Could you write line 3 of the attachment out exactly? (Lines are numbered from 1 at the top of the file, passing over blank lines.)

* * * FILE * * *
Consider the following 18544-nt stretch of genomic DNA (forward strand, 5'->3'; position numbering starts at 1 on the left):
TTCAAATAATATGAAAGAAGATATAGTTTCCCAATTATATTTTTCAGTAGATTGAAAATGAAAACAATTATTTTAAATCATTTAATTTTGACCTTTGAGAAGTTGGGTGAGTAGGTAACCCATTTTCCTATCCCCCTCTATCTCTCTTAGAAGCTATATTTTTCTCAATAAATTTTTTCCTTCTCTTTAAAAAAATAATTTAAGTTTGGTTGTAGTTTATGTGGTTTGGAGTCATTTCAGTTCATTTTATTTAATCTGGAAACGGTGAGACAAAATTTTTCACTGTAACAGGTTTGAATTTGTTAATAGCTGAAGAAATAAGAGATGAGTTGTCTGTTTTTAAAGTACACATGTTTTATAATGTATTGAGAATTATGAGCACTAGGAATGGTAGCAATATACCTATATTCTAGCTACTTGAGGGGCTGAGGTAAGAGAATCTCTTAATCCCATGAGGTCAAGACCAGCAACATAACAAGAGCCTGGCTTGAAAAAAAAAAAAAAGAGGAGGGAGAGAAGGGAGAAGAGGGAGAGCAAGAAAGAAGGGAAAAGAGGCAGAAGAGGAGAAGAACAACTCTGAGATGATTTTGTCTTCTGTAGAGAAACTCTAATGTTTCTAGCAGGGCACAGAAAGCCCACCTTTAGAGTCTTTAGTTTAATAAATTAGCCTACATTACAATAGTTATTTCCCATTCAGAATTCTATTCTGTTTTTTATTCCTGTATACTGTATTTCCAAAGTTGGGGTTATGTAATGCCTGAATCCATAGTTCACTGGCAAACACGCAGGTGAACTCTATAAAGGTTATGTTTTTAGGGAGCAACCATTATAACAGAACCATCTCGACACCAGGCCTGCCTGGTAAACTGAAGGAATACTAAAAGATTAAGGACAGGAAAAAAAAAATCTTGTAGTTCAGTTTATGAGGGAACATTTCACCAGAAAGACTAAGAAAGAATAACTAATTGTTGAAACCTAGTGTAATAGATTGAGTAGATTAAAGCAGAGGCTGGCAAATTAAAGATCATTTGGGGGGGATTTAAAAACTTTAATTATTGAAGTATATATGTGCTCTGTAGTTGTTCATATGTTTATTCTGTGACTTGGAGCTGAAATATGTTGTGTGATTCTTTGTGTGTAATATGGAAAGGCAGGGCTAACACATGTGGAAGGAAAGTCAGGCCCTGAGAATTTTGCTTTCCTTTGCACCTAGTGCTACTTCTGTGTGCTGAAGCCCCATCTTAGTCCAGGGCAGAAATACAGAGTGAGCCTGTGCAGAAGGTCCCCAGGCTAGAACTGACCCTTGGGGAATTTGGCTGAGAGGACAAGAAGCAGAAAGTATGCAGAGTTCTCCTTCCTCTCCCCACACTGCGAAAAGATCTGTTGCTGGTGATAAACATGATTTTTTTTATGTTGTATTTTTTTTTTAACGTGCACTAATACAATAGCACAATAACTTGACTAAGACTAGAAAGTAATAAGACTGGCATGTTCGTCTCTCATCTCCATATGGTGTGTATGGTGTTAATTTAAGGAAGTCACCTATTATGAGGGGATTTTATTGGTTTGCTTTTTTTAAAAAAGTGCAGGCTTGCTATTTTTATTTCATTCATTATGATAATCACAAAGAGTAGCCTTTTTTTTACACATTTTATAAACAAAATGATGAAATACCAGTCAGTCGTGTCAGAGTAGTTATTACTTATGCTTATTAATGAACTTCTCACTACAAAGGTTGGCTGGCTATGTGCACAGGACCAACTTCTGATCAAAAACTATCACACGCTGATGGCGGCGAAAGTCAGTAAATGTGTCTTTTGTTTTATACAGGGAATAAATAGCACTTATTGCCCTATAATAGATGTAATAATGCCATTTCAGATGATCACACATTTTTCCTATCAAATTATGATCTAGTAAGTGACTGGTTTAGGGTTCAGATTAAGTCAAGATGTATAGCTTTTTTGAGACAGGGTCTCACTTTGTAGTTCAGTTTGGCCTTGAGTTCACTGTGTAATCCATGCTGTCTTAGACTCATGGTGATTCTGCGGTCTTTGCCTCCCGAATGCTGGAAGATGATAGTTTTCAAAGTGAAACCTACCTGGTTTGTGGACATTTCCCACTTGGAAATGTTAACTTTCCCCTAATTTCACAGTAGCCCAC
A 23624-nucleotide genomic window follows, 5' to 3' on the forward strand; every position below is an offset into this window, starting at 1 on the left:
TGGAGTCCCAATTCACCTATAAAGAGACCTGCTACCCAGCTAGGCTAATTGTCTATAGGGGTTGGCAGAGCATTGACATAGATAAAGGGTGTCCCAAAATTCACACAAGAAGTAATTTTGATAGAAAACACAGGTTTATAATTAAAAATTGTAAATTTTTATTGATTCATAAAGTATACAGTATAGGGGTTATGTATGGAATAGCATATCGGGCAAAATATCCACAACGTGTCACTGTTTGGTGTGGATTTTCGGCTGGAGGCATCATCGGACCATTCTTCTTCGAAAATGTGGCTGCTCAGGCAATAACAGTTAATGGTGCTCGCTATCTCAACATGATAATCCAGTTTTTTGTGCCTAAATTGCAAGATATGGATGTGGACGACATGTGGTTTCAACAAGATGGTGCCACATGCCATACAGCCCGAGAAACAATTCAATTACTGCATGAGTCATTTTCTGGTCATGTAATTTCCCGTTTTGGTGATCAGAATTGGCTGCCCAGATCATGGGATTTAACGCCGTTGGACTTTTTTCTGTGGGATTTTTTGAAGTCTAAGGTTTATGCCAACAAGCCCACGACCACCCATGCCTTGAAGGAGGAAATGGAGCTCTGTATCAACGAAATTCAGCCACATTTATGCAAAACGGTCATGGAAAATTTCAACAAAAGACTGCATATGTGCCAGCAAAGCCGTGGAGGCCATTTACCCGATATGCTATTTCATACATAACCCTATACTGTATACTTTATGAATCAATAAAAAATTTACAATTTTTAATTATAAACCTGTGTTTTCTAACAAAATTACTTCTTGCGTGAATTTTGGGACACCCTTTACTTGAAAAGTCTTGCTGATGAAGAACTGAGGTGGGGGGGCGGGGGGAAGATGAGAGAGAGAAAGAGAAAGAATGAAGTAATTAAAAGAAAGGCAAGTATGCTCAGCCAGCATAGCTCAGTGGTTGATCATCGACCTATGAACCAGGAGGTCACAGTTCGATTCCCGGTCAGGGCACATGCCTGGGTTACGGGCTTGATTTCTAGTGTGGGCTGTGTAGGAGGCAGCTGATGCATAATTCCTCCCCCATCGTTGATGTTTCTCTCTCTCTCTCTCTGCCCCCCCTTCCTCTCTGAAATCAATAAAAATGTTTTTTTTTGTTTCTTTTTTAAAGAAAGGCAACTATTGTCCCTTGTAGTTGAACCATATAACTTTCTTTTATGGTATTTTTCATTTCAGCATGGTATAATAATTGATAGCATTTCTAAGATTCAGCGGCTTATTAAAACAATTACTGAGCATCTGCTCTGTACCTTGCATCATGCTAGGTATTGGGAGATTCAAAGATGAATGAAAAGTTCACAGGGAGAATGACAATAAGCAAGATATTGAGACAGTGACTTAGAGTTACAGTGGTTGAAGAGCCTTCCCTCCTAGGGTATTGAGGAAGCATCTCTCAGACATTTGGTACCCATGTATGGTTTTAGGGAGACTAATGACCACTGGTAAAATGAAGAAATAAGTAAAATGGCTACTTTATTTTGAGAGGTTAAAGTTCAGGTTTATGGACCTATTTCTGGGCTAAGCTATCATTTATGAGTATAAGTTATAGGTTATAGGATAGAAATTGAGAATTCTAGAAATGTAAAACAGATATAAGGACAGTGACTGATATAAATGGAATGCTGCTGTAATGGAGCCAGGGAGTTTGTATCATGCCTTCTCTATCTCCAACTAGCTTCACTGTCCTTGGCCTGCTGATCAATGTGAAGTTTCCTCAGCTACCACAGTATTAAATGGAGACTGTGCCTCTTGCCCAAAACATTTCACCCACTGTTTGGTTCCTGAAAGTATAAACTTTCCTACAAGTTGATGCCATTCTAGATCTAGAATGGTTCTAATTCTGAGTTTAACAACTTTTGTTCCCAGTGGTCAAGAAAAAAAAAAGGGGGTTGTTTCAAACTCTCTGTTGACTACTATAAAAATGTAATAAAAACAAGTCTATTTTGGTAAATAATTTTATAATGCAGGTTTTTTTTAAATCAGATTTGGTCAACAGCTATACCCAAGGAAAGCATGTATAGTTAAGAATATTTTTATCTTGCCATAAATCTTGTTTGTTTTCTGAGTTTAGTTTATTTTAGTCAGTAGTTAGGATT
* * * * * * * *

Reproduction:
A 23624-nucleotide genomic window follows, 5' to 3' on the forward strand; every position below is an offset into this window, starting at 1 on the left: